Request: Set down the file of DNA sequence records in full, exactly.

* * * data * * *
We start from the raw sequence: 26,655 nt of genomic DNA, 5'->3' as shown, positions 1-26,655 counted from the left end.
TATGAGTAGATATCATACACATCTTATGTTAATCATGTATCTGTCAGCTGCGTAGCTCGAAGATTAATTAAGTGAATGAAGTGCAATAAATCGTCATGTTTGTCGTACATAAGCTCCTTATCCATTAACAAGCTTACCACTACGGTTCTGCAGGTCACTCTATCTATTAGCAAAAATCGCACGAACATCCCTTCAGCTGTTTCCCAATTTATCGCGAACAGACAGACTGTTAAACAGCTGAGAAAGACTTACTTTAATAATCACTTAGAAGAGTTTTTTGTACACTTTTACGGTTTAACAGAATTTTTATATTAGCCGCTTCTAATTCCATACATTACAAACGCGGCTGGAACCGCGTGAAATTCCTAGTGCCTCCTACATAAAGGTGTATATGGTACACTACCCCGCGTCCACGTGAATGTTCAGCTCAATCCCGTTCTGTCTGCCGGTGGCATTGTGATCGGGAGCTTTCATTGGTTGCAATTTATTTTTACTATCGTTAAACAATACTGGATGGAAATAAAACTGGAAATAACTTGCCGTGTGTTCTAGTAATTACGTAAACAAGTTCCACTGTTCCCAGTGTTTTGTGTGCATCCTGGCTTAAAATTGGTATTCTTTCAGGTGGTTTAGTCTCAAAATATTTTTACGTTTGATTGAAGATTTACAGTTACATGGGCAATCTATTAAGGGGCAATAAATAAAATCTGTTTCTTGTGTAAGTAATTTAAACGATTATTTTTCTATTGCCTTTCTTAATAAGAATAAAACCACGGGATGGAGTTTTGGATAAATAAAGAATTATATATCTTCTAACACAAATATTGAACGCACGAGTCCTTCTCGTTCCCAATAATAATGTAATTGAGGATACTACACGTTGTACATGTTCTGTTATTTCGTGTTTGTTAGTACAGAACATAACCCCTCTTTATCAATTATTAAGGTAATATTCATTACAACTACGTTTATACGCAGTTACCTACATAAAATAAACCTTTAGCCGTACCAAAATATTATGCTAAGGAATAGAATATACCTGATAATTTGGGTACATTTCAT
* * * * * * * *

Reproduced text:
We start from the raw sequence: 26,655 nt of genomic DNA, 5'->3' as shown, positions 1-26,655 counted from the left end.
TATGAGTAGATATCATACACATCTTATGTTAATCATGTATCTGTCAGCTGCGTAGCTCGAAGATTAATTAAGTGAATGAAGTGCAATAAATCGTCATGTTTGTCGTACATAAGCTCCTTATCCATTAACAAGCTTACCACTACGGTTCTGCAGGTCACTCTATCTATTAGCAAAAATCGCACGAACATCCCTTCAGCTGTTTCCCAATTTATCGCGAACAGACAGACTGTTAAACAGCTGAGAAAGACTTACTTTAATAATCACTTAGAAGAGTTTTTTGTACACTTTTACGGTTTAACAGAATTTTTATATTAGCCGCTTCTAATTCCATACATTACAAACGCGGCTGGAACCGCGTGAAATTCCTAGTGCCTCCTACATAAAGGTGTATATGGTACACTACCCCGCGTCCACGTGAATGTTCAGCTCAATCCCGTTCTGTCTGCCGGTGGCATTGTGATCGGGAGCTTTCATTGGTTGCAATTTATTTTTACTATCGTTAAACAATACTGGATGGAAATAAAACTGGAAATAACTTGCCGTGTGTTCTAGTAATTACGTAAACAAGTTCCACTGTTCCCAGTGTTTTGTGTGCATCCTGGCTTAAAATTGGTATTCTTTCAGGTGGTTTAGTCTCAAAATATTTTTACGTTTGATTGAAGATTTACAGTTACATGGGCAATCTATTAAGGGGCAATAAATAAAATCTGTTTCTTGTGTAAGTAATTTAAACGATTATTTTTCTATTGCCTTTCTTAATAAGAATAAAACCACGGGATGGAGTTTTGGATAAATAAAGAATTATATATCTTCTAACACAAATATTGAACGCACGAGTCCTTCTCGTTCCCAATAATAATGTAATTGAGGATACTACACGTTGTACATGTTCTGTTATTTCGTGTTTGTTAGTACAGAACATAACCCCTCTTTATCAATTATTAAGGTAATATTCATTACAACTACGTTTATACGCAGTTACCTACATAAAATAAACCTTTAGCCGTACCAAAATATTATGCTAAGGAATAGAATATACCTGATAATTTGGGTACATTTCAT